Conflict is the foundation of drama – and difference is the foundation of conflict. If a crime thriller or a romantic comedy begins by pairing two characters who squabble and clash, we can usually guess where the story is going.
Tension or laughs will be generated by their opposing approaches and outlooks – before, eventually, they discover that they’re better together than apart. Their connection is meaningful because it has bridged a divide.
Outside of these familiar genres – and outside of the realm of fiction – things are often a great deal more complicated. In fact, the difficulty of communicating across cultural, political and religious barriers is one of the greatest challenges facing our world today. Technology has connected us to an unprecedented degree, yet we feel fractured and divided. In the last year or two, people in our society have been shocked by the depth of our differences. We seem split into ideological factions which struggle to talk to each other in any meaningful way.
In a world like this, communication has to be about more than words. Is it possible to cross borders towards those who are different, without leaving behind the things which matter to us most?
‘A tree which flourishes in one kind of earth may decay and die in another. It is the same with the tree of Christianity. The leaves decay here. The buds die.’ - Silence
The film Silence (2017) offers a sobering examination of these questions. Based on the classic novel, Martin Scorsese’s epic follows two young Jesuit priests as they travel to seventeeth-century Japan, where Christians face terrible persecution. Initially filled with missionary zeal, Father Rodrigues (Andrew Garfield) finds himself descending into a fog of confusion and doubt.
It isn’t just that the suffering of the Japanese church is hard to witness. He begins to wonder whether the faith professed by these Christians – tied up, as he sees it, in their own cultural blind spots and superstitions – is really true Christianity at all. What once seemed like a clear-cut task, preaching the gospel in this unfamiliar land, is dissolving his black-and-white world view into shades of grey. He doesn’t know what the heart of his message is any more, or whether it can be as true here as it was in his home country.
And just as he finds himself unable to speak with any conviction, he also feels unable to hear. Has God abandoned him? In the end, Rodrigues’ story strikes a fittingly ambiguous note, warning us that there are times when words will inevitably fail. Alongside truth and faith, we must make space for mystery and silence.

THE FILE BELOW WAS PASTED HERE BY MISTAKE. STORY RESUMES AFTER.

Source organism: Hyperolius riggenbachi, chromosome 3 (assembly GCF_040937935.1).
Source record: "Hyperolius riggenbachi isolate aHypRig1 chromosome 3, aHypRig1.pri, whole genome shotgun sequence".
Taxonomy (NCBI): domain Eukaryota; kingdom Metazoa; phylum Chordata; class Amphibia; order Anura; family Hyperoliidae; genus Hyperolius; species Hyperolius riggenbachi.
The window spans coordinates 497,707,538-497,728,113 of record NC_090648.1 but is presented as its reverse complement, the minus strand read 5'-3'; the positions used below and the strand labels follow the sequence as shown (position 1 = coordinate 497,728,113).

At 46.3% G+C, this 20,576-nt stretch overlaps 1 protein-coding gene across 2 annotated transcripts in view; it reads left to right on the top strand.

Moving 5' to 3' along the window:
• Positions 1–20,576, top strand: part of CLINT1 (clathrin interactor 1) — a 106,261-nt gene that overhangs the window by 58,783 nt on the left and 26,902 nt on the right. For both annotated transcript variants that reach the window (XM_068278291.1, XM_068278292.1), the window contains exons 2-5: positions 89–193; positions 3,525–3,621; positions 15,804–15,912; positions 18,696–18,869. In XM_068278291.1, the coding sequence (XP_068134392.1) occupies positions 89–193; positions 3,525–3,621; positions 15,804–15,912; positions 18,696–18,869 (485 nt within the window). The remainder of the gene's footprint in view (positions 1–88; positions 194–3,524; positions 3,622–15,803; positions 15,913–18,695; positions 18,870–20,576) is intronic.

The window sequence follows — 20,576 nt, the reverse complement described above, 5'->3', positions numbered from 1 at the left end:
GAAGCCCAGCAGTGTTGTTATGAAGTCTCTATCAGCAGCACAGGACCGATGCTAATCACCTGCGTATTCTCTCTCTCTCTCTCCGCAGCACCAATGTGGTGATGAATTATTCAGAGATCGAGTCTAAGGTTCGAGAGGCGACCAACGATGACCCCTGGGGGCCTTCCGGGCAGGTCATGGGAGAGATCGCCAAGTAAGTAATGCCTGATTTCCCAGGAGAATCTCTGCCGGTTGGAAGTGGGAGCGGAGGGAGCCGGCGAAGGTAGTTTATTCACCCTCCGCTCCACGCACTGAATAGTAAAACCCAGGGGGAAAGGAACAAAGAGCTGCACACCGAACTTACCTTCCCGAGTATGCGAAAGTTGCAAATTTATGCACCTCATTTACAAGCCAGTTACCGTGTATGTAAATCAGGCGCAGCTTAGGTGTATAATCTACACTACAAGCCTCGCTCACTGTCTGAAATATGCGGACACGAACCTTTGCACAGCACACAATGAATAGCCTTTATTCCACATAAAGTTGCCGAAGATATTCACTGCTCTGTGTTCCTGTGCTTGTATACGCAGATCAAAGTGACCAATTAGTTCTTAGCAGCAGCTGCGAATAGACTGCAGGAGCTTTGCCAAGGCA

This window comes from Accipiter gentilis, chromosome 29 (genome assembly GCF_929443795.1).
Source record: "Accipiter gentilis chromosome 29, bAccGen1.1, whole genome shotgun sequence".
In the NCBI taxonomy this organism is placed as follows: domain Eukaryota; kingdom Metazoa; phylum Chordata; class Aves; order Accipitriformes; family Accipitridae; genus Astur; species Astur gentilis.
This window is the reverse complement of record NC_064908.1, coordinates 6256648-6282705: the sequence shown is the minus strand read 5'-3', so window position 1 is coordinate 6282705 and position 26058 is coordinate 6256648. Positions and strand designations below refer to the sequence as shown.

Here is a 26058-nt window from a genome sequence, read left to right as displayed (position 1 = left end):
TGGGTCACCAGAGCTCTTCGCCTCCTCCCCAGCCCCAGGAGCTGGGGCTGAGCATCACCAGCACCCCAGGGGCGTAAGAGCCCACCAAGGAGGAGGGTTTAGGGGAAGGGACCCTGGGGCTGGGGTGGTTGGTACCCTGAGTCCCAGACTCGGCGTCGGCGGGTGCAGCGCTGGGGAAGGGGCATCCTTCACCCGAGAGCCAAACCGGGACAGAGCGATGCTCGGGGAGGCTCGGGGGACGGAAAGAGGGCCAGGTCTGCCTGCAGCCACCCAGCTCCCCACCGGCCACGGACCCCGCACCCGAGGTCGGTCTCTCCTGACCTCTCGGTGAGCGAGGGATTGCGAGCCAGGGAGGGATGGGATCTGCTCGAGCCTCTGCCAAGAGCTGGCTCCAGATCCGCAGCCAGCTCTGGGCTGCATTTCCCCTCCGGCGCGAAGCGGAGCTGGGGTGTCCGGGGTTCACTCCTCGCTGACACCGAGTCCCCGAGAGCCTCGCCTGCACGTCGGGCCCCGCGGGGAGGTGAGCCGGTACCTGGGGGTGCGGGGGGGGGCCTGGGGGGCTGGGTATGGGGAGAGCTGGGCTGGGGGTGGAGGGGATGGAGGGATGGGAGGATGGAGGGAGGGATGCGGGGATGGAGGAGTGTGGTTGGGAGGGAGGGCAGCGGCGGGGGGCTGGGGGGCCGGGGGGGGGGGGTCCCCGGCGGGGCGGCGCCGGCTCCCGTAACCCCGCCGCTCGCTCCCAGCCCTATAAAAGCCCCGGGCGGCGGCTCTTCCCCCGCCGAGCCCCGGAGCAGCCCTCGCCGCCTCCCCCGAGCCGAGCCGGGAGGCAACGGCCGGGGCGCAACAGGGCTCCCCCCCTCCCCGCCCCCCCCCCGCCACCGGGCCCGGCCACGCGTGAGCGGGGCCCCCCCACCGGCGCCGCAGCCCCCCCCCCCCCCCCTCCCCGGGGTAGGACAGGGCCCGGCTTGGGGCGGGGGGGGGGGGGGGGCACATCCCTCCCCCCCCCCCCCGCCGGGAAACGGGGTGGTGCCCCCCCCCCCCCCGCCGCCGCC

‘Language is the foundation of civilization. It is the glue that holds a people together. It is the first weapon drawn in a conflict.’ - Arrival
Where Scorsese’s film emphasises the limits of language, Arrival (2016) brings a refreshingly optimistic take on its power and possibilities. Amy Adams is Dr Louise Banks, a linguist called in by the US government to open communication with extraterrestrial visitors. As she immerses herself in the work of decoding the aliens’ symbols, Dr Banks finds that her mind is being transformed in an extraordinary way.
Where most characters in the film approach the aliens – the metaphorical ‘Other’ – with suspicion and fear, Dr Banks wants to understand them. Her empathy, and her willingness to assume the best about them, will have transformative consequences both personal and global. Arrival suggests that connection with the ‘Other’ is not only possible, but urgent and essential.
‘Love is not power. It’s a meeting. It’s a relationship.’ - Summer in the Forest
This same message is played out on a very different stage in Summer in the Forest (2017), a unique and beautiful documentary. At the L’Arche community in France, Roman Catholic philosopher Jean Vanier and his friends have built a place where people with learning disabilities are at the centre, instead of an ‘other’ to be pitied or feared. The film invites us to sit down at the table with these people, see them as they are, and be transformed by the experience.
In Summer in the Forest, we glimpse how the principles of L’Arche might be put to work in the world’s major cultural, political and religious conflicts. In the end, Jean Vanier argues, we can’t be saved by power or even wisdom. What matters is love: and love is about making the journey towards someone, across the divide.
Film club: Questions to ask
● Who or what in the film represents the ‘other’, and how are they portrayed? Are they villainous, or sympathetic, or somewhere in between?
● Does the protagonist go on a journey of trying to be understood, or understand someone? Is meaningful communication and connection shown to be possible? If so, how does it come about?
● How hopeful is the film about the possibility of resolving conflict? Does it offer any hope for the world we live in today?
Damaris Media create free film resources for churches and community groups. Download exclusive videos, discussion guides and more at damarismedia.com. To let them know how you’re using their resources, or to tell them what kind of resources would be helpful to you, email email@example.com.